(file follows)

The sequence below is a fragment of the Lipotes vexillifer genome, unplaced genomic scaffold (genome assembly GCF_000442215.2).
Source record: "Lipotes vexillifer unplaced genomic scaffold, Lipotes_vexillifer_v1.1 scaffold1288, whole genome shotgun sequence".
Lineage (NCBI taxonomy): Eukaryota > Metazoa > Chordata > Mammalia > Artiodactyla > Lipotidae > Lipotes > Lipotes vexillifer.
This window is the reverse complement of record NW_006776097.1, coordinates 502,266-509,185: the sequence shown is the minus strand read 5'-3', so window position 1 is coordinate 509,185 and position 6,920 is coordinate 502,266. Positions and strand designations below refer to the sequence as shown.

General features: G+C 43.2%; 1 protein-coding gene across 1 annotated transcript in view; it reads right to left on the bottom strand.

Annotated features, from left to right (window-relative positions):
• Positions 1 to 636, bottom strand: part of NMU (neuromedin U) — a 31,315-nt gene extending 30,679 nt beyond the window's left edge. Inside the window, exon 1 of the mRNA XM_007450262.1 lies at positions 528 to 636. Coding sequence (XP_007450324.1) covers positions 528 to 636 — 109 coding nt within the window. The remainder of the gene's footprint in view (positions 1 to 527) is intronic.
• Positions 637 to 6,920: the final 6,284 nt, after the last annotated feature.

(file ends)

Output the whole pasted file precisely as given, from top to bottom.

The sequence below is a fragment of the Lipotes vexillifer genome, unplaced genomic scaffold (genome assembly GCF_000442215.2).
Source record: "Lipotes vexillifer unplaced genomic scaffold, Lipotes_vexillifer_v1.1 scaffold1288, whole genome shotgun sequence".
Lineage (NCBI taxonomy): Eukaryota > Metazoa > Chordata > Mammalia > Artiodactyla > Lipotidae > Lipotes > Lipotes vexillifer.
This window is the reverse complement of record NW_006776097.1, coordinates 502,266-509,185: the sequence shown is the minus strand read 5'-3', so window position 1 is coordinate 509,185 and position 6,920 is coordinate 502,266. Positions and strand designations below refer to the sequence as shown.

General features: G+C 43.2%; 1 protein-coding gene across 1 annotated transcript in view; it reads right to left on the bottom strand.

Annotated features, from left to right (window-relative positions):
• Positions 1 to 636, bottom strand: part of NMU (neuromedin U) — a 31,315-nt gene extending 30,679 nt beyond the window's left edge. Inside the window, exon 1 of the mRNA XM_007450262.1 lies at positions 528 to 636. Coding sequence (XP_007450324.1) covers positions 528 to 636 — 109 coding nt within the window. The remainder of the gene's footprint in view (positions 1 to 527) is intronic.
• Positions 637 to 6,920: the final 6,284 nt, after the last annotated feature.